October 08, 2011
The ones about the Washington Capitals' playoff disappointments and what'll be different this year. The ones about the consequences for himself and other core players if the Capitals can't advance past the second round of the Eastern Conference again. The questions about his stats, his health, his defense.
He answers them all, confidently and directly. Like the rest of the Capitals should, Green grows from his failures and strives to be better.
Take his defensive game, for example. Green was pigeonholed as all-'O'/little 'D' earlier in his career, when he was a 70-point defenseman who still couldn't win the Norris. He worked on his defensive responsibilities last season, and the punditry noticed.
"Until Mike Green got banged up [...] I didn't see a defenseman that improved more defensively in the entire National Hockey League than Mike Green," NBC's Ed Olczyk said. "Yes, his points suffered by it severely. But he became a better defensive defenseman and I think he committed to being that way."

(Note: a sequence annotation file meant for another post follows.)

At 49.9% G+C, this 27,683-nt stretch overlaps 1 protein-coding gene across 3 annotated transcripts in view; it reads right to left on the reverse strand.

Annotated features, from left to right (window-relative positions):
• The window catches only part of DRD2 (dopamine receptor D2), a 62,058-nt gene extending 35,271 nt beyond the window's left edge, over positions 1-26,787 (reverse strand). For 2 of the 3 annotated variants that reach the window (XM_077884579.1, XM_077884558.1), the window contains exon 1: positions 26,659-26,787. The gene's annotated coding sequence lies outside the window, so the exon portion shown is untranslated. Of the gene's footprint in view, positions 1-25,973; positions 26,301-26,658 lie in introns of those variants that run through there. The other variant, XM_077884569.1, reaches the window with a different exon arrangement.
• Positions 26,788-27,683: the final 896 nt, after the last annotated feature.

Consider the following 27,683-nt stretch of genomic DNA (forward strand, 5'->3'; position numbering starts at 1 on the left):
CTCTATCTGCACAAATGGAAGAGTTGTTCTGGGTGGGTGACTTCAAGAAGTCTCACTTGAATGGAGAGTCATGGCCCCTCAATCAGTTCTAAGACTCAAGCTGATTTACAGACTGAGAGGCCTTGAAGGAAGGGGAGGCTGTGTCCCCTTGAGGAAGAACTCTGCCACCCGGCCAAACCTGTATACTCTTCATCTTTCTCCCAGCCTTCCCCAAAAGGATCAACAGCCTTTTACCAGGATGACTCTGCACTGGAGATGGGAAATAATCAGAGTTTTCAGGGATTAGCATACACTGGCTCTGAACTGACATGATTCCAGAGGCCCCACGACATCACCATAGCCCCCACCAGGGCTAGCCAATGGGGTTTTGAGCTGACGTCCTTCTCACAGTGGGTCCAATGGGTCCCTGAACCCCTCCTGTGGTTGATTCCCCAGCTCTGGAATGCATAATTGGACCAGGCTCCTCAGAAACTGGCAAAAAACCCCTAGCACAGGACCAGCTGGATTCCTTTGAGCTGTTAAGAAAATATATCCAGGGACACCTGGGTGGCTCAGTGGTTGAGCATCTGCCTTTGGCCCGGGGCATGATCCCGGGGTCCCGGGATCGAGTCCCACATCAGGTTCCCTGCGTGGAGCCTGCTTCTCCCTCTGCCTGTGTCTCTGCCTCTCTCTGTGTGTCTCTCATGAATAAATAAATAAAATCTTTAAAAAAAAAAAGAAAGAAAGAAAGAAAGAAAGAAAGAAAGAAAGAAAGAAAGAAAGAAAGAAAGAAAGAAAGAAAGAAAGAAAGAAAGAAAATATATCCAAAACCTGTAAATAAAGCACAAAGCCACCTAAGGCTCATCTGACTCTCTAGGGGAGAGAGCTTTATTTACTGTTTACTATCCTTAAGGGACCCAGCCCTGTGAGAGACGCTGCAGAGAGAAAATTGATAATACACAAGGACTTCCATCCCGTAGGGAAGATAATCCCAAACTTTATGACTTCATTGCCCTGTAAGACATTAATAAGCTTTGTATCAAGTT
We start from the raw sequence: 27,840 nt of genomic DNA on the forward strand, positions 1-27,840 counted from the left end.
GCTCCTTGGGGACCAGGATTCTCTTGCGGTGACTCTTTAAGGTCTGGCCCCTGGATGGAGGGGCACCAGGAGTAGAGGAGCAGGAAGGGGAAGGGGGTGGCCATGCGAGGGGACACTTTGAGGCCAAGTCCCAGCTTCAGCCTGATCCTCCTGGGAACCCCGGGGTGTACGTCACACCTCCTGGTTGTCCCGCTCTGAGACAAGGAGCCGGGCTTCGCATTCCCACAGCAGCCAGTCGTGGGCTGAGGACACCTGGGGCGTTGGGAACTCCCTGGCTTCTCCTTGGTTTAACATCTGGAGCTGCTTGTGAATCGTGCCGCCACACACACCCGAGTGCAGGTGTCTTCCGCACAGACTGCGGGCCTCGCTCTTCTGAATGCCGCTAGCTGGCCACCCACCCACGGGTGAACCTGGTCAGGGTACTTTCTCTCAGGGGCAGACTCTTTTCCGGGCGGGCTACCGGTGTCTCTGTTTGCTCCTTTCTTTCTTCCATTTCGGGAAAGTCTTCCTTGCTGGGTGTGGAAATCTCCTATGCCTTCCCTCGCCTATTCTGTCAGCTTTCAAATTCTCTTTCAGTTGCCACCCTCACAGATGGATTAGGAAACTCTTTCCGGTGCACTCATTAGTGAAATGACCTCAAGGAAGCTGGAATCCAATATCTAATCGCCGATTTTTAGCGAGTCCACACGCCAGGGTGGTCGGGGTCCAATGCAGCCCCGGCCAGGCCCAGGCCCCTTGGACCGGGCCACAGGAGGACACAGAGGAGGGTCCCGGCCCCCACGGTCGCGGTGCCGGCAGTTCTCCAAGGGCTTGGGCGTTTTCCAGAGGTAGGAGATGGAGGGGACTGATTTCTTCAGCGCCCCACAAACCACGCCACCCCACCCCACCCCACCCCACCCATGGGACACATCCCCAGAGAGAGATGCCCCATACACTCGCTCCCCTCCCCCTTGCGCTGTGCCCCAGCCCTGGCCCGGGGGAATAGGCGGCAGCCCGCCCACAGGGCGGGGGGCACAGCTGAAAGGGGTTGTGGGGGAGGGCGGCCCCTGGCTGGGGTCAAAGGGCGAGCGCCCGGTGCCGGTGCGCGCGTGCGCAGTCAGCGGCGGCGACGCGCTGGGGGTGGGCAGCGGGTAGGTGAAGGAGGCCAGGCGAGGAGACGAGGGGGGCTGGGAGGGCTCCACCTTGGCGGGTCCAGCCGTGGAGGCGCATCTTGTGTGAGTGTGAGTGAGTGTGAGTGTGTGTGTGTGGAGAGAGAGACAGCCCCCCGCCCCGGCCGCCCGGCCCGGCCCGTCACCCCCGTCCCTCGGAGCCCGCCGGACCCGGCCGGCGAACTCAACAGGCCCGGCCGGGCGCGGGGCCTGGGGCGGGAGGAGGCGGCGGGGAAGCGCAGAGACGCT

Green appreciates the accolades. "I felt it was an element of my game I had to work on to become a complete player and being stronger defensively was up there," he said.
"I did what I could to develop that aspect of my game. Hopefully I can stay healthy and put it all together."
We spoke with Green this week about the Capitals' chances this season, their revamped defense, their power-play struggles and his HBO 24/7 experience. But first, we revisited last year's playoff sweep at the hands of the Lightning.
Q. You guys have always been competitive in the playoffs, pushing deep into series even when you've been eliminated. But last year's loss to the Tampa Bay Lightning was the first time the wheels really seemed to come off. In hindsight, what happened?
GREEN: I think that their game-plan beat ours. We put everything we possibly could into the New York series, and we were very successful.
I think that week that we had off in between series really killed us. I felt the energy level and the inspiration kind of fell off there through that week. We just fell flat.
You look at Boston and they're sneaking through series, they had momentum and they ended up winning.